References and Additional Resources
Bronfenbrenner, U. (1977). Toward an experimental ecology of human development. American Psychologist, 32(7), 513-531. doi: 10.1037/0003-066x.32.7.513
Busacca, L.A., & Rehfuss, M. C. (Eds.). (2016). Postmodern career counseling: A handbook of culture, content, and cases. Alexandria, VA: American Counseling Association.
Carlone, H., & Johnson, A. (2007). Understanding the science experiences of successful women of color: Science identity as an analytic lens. Journal of Research in Science Teaching, 44(8), 1187–1218. doi:10.1002/tea.20237.
Falk, N., Rottinghaus, P. J., & Gilland, B. (2016). Using social cognitive career theory to increase persistence in STEM for underrepresented students. Paper presented at the National Career Development Association Global Conference, Chicago, IL.
Franklin, M., Yanar, B., & Feller, R. (2015). Narrative method of practice increases curiosity and exploration, psychological capital, and personal growth leading to career clarity: A retrospective outcome study. The Canadian Journal of Career Development, 14(2), 12-23.
Kim, E., & Diaz, J. (2013). Immigrant students and higher education. ASHE Higher Education Report, 38(6). San Francisco, CA: Jossey-Bass.
Lent, R. W., Brown, S. D., & Hackett, G. (1994). Toward a unifying social cognitive theory of career and academic interest, choice, and performance. Journal of Vocational Behavior, 45(1), 79-122.
Miranda, L. (2010, Dec. 1.). Getting the facts on the DREAM Act. Retrieved from https://www.whitehouse.gov/blog/2010/12/01/get-facts-dream-act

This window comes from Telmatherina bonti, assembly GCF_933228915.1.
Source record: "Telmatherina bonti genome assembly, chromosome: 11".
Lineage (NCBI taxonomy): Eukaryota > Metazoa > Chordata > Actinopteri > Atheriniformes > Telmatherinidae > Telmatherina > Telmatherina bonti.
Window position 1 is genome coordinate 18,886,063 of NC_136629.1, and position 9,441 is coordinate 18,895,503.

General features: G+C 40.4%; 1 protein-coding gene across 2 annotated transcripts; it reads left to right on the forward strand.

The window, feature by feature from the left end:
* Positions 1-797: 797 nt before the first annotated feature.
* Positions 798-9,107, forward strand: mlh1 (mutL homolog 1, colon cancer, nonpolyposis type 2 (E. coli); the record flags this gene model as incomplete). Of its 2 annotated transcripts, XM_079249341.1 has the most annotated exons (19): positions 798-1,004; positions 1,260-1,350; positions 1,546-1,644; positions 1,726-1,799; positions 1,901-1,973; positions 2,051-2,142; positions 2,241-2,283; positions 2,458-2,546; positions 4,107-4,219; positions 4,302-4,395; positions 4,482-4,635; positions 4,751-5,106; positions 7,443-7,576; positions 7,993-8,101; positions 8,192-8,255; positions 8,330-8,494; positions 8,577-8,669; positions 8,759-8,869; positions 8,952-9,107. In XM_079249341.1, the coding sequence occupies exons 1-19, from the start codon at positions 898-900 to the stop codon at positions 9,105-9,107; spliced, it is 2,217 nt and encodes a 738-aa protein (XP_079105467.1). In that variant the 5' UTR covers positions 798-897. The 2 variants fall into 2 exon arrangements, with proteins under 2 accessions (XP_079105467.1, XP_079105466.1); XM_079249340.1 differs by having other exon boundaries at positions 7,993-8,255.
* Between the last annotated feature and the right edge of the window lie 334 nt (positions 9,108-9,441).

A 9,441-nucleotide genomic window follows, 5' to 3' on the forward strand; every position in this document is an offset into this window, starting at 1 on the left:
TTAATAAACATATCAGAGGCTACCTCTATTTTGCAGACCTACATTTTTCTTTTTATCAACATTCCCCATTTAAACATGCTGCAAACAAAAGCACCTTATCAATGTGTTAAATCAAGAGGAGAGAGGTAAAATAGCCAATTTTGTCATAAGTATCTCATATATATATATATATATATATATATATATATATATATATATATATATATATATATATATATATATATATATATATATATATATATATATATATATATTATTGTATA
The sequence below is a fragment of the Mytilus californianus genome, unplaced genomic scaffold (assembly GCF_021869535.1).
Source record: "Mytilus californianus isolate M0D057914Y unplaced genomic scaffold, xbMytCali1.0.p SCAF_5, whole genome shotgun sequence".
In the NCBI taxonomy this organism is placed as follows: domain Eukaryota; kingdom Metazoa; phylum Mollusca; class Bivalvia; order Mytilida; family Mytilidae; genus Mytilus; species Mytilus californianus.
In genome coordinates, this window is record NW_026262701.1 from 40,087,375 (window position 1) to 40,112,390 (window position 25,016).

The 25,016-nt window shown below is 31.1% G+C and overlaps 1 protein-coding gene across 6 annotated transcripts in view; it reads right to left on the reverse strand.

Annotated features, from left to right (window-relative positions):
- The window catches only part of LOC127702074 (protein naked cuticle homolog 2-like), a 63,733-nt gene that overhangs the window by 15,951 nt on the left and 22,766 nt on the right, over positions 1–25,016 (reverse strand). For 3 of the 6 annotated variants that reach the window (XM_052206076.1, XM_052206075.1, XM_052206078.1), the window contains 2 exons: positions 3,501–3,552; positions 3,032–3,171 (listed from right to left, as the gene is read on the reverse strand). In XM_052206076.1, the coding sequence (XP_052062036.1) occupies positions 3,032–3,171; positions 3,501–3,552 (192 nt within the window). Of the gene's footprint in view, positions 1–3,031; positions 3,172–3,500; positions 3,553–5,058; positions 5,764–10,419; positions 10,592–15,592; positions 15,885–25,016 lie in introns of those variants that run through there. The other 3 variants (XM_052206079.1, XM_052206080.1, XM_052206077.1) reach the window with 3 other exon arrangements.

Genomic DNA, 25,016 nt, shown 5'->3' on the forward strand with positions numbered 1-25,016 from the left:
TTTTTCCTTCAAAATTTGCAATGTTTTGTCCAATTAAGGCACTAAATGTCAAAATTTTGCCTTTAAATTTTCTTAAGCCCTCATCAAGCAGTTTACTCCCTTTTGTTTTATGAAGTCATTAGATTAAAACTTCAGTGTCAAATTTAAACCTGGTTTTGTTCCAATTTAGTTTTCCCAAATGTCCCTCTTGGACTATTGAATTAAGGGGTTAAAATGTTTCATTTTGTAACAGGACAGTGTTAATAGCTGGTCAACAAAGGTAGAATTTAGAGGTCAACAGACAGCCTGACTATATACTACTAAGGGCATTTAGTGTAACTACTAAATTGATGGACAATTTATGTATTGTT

Savickas, M. L. (2015). Career counseling paradigms: Guiding, developing, and designing. In P. Hartung, M. Savickas, & W. Walsh (Eds.) The APA handbook of career intervention (Vol. 1, pp. 129-143). Washington, DC: APA Books.
Staklis, S., & Horn, L. (2012). New Americans in postsecondary education: A profile of immigrant and second-generation American undergraduates (National Center for Education Statistics Stats in Brief). Jessup, M.D.: U.S. Retrieved from: http://files.eric.ed.gov/fulltext/ED533605.pdf
Stebleton, M. J. (2011). Understanding immigrant college students: Applying a developmental ecology framework to the practice of academic advising. NACADA Journal, 31(1), 42-54.
Stebleton, M. J. (2012). The meaning of work for Black African immigrant adult college students. Journal of Career Development, 39(1), 50-75. doi: 10.1177/0894845309358888
Stebleton, M. J., & Aleixo, M.B. (2015). Examining undocumented Latino/a student interactions with faculty and institutional agents. Journal of Hispanic Higher Education, 14(3), 256-273.
Stebleton, M. J., & Eggerth, D. (2012). Returning to our roots: Immigrant populations at work. Journal of Career Development, 39(1), 3-12.
Michael J. Stebleton, PhD, is an Associate Professor of Higher Education, located in the College of Education and Human Development at the University of Minnesota-Twin Cities. His teaching and research interests focus on: career development, multicultural student development, college student success, and retention issues of historically underserved student populations. Current studies focus on understanding the experiences of first-generation and immigrant college students, including factors that influence career decision-making. Recent publications appear in the Career Development Quarterly, Journal of Employment Counseling, and the Journal of Career Development. He can be reached at: email@example.com.
Kate K. Diamond, Ed.M., is a Ph.D. student studying higher education in the Organizational Leadership, Policy, and Development department at the University of Minnesota-Twin Cities. With a background in university teaching and learning and international education, Kate is currently interested in using mixed methods research and evaluation to improve equity and student success and persistence in postsecondary contexts, both in the United States and abroad. Kate has a B.A. in sociology and international relations from Tufts University and an Ed.M. in international education policy from the Harvard Graduate School of Education. She can be reached at: firstname.lastname@example.org